The brain, although encased by cerebrospinal fluid, is said to experience a “concussion” when it is shaken violently due to a blow to the head. Concussions are fairly enigmatic as effects vary from person to person and from instance to instance. Treatment of concussions in the health care field is a current area of interest.
This study aims to provide insight into the estimated number of sports related concussions seen in the emergency department (ED) and help ED physicians provide appropriate counseling and follow-up guidelines for safe return to play (RTP) time.
PubMed and Web of Science were used for article searches. Selection criteria for articles included: a) reported rate of concussions seen in US EDs and b) data of studies regarded participants considered as youth or adolescents (0-19 years of age).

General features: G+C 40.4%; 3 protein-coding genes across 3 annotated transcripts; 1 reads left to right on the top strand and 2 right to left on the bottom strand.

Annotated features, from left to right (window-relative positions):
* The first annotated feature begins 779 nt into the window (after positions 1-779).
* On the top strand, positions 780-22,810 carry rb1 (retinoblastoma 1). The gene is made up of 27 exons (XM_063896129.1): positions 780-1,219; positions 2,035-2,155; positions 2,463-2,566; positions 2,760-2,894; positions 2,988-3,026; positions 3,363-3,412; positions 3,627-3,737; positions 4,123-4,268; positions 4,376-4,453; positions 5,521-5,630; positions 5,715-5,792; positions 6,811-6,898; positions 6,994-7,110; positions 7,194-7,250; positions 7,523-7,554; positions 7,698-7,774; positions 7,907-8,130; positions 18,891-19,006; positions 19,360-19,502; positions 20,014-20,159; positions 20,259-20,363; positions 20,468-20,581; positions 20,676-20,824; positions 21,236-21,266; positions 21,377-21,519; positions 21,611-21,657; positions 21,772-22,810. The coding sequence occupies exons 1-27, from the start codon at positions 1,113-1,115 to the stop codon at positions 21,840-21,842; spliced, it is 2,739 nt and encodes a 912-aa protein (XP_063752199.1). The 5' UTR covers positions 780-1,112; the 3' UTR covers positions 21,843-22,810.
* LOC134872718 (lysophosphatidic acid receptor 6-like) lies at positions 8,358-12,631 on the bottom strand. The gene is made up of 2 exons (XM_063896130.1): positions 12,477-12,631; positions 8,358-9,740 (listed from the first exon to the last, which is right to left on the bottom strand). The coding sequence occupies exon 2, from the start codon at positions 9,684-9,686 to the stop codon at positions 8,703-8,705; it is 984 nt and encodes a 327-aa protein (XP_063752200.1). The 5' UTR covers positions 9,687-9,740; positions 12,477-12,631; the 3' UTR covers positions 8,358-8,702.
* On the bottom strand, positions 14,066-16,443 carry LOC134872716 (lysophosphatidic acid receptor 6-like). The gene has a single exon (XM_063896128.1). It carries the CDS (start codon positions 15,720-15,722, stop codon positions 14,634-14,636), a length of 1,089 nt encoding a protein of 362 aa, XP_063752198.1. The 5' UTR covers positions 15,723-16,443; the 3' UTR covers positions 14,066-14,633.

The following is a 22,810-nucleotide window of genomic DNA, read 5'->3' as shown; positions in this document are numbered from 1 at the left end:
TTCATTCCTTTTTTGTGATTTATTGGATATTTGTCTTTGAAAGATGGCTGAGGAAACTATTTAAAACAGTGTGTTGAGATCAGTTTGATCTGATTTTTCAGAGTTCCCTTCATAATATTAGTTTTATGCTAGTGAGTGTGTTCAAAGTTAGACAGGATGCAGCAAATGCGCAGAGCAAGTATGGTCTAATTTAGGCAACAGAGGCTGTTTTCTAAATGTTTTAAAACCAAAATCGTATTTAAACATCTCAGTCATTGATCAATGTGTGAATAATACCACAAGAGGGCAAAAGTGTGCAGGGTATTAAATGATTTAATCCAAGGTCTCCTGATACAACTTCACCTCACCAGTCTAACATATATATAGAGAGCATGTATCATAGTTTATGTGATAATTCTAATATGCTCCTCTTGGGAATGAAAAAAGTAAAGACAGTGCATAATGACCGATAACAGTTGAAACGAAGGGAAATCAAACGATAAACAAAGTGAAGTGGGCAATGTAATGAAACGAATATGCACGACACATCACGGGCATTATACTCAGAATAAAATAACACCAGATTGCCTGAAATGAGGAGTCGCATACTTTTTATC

Results show an increasing trend in participation in Lacrosse, Field Hockey, and Ice Hockey, with concussions accounting for 3% of total injuries. From 1997-2007, concussion rate has steadily increased by 70% in all organized team sport (OTS). It was seen that 28% of concussed pediatric patients seen in US EDs were released without any further medical guidance for follow-up treatment.
This study advocates that medical staff consult all parties when advising on concussion management. RTP can be granted once full physical and cognitive recovery is achieved and medical clearance is granted. RTP must be uniquely assessed for each case, as there is no fixed time line for return to play.